Sayonara Jupiter (film)

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Sayonara Jupiter
Directed by Koji Hashimoto
Sakyo Komatsu
Produced by Sakyo Komatsu
Shirô Fujiwara
Fumio Tanaka
Tomoyuki Tanaka
Written by Sakyo Komatsu
Starring Diane d'Angély
Akihiko Hirata
Andrew Hughes
Tomokazu Miura
Masumi Okada
Music by Kentaro Haneda
Cinematography Kazutami Hara
Edited by Yoshitami Kuroiwa
Distributed by Toho
Release date
  • March 17, 1984 (1984-03-17)
Running time
130 minutes
Country Japan
Language Japanese

Sayonara Jupiter (さよならジュピター, Sayonara Jiupitā?, English release: Bye Bye Jupiter) is a 1984 Japanese science fiction film directed by Koji Hashimoto and produced by Toho. The script was adapted by pioneering science-fiction author Sakyo Komatsu from his novel of the same name. The special effects were directed by Koichi Kawakita.

Cast with a mix of actors speaking English, French and Japanese, the film was conceived by Toho as a rival to the forthcoming box office blockbuster hit 2010. The two films bear comparison of plot elements.

This was actor Akihiko Hirata's final film role. He was set to star in The Return of Godzilla (1984), but died of throat cancer before he was cast.[citation needed] In one scene, Captain Hoger Kinn watches Ghidorah, the Three-Headed Monster, which featured a much younger Akihiko Hirata.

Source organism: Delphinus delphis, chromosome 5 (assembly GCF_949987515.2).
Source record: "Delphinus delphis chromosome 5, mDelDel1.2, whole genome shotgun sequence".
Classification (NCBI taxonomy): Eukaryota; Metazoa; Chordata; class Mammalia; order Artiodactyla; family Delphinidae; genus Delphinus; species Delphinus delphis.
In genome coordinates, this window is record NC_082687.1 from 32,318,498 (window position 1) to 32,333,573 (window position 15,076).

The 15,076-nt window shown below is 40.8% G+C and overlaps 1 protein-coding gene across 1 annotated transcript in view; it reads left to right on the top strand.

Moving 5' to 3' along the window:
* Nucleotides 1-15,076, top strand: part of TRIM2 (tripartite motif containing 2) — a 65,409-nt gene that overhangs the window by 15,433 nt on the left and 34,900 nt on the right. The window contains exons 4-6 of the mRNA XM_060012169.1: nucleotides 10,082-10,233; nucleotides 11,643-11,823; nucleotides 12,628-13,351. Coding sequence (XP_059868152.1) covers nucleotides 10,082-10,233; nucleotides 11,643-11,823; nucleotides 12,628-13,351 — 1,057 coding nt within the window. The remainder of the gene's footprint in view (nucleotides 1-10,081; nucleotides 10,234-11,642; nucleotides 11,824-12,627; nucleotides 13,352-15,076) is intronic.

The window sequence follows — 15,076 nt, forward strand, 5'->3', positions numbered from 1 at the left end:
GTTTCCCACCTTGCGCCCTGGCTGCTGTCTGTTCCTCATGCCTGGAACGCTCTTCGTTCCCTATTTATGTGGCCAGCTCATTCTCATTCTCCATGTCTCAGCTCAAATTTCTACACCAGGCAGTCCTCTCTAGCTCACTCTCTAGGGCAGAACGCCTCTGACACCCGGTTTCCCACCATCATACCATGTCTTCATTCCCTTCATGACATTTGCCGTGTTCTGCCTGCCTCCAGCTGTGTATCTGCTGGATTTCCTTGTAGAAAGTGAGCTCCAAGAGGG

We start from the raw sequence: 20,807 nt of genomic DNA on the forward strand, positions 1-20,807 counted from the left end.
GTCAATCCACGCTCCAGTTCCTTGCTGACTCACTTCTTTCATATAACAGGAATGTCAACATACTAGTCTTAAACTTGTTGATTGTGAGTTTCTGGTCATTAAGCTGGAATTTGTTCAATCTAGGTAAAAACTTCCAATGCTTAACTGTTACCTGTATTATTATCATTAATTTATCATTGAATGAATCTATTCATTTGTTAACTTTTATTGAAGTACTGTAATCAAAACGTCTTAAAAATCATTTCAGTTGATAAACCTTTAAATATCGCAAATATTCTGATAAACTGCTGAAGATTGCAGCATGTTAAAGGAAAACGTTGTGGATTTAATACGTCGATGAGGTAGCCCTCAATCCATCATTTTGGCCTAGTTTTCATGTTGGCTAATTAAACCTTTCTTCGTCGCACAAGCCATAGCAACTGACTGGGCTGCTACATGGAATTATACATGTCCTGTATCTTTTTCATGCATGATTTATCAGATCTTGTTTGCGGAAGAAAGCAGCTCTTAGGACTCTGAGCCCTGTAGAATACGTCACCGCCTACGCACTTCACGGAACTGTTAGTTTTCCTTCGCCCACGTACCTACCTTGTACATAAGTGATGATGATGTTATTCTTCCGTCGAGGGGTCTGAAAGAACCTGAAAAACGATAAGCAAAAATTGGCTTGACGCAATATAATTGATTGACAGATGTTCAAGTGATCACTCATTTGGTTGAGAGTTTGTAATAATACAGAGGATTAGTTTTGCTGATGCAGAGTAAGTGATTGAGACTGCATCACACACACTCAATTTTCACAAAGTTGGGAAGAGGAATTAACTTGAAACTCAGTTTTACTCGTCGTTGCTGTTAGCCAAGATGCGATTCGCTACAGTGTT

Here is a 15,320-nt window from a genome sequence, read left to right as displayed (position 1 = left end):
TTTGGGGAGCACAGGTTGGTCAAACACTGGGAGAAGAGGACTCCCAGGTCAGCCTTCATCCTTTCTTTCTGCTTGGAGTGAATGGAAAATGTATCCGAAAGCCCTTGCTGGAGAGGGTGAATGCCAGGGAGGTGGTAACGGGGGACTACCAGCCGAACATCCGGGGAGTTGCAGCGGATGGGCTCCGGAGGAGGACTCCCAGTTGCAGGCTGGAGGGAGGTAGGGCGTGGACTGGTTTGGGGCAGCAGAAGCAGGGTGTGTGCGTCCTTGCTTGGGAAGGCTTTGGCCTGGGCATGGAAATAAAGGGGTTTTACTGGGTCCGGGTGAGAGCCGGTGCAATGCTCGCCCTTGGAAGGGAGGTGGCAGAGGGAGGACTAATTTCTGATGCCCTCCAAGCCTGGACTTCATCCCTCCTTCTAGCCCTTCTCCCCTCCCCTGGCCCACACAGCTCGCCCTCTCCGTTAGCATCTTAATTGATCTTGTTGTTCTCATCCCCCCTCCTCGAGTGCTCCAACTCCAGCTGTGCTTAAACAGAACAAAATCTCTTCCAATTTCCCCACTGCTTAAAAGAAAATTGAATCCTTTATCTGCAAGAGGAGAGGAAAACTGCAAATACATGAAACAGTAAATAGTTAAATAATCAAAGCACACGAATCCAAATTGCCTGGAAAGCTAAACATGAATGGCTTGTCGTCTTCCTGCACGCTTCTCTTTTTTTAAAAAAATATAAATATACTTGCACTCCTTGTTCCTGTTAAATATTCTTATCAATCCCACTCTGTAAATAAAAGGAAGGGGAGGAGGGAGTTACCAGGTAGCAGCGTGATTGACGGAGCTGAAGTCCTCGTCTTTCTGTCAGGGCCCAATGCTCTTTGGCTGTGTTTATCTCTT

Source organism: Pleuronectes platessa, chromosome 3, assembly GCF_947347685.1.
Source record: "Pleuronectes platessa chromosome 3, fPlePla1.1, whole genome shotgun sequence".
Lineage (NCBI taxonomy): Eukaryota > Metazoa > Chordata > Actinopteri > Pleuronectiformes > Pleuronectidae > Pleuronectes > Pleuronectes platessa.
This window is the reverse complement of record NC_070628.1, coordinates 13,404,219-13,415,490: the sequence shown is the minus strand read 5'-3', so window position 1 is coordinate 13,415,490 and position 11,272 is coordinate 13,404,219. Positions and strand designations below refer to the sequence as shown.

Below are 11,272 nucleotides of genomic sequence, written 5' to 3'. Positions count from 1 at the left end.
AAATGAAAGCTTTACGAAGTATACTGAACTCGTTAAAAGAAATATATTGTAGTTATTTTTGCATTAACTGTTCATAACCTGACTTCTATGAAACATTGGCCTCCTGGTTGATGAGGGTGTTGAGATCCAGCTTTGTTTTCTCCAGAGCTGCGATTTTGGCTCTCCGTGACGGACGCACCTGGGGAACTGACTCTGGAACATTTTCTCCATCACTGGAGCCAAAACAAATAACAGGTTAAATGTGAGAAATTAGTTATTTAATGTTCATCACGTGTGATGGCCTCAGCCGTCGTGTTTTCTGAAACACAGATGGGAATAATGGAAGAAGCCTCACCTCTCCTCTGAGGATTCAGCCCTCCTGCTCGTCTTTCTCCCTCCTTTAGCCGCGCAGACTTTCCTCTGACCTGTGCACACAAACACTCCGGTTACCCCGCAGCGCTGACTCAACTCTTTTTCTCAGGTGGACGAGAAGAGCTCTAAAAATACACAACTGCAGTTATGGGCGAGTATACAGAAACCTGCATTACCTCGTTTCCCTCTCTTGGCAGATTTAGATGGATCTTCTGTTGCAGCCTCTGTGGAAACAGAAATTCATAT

It's the 22nd Century (2125 AD), and mankind's population has exponentially expanded beyond Earth's carrying capacity. Therefore, humans now live throughout the Solar System and the total population has gone well over 18 billion. As a result, there's a severe energy crisis for planets further out from the sun and plans to turn Jupiter into a second sun have been set into motion. However, markings are found on Mars that indicates that alien life lives in Jupiter and the J.S. Project (Jupiter Solarization Project) is put on hold.

Meanwhile, rogue members of the radical environmentalist group Jupiter Church attempt to sabotage the J.S. Project. In an ironic twist of fate, the head engineer of the J.S. Project, Eiji Honda, discovers that his ex-lover Maria is one of the radicals planning on sabotaging the project. At the same time, a satellite carrying two crew members is destroyed by a black hole heading straight to the center of the Solar System. This black hole could destroy humanity in one fell swoop once it collides into the sun. However, Jupiter is near the black hole's path. The engineers of the J.S. Project decide to change their plan and shoot Jupiter into the black hole, thereby altering the hole's path and potentially save the galaxy's inhabitants. However, time is short....



Critical reception for the film by English language critics has been mixed.[1] DVD Talk gave the film a mixed review, writing "Sayonara Jupiter will intrigue and frustrate fans of Japanese fantasy cinema in equal measure, while mainstream American audiences will find it insufferably dull and unoriginal."[2]


  1. ^ "Sayonara Jupiter (aka Bye-Bye Jupiter, 1983) Movie Review". Beyond Hollywood. Retrieved 17 October 2015. 
  2. ^ Galbraith IV, Stuart. "Sayonara Jupiter (review)". DVD Talk. Retrieved 17 October 2015. 

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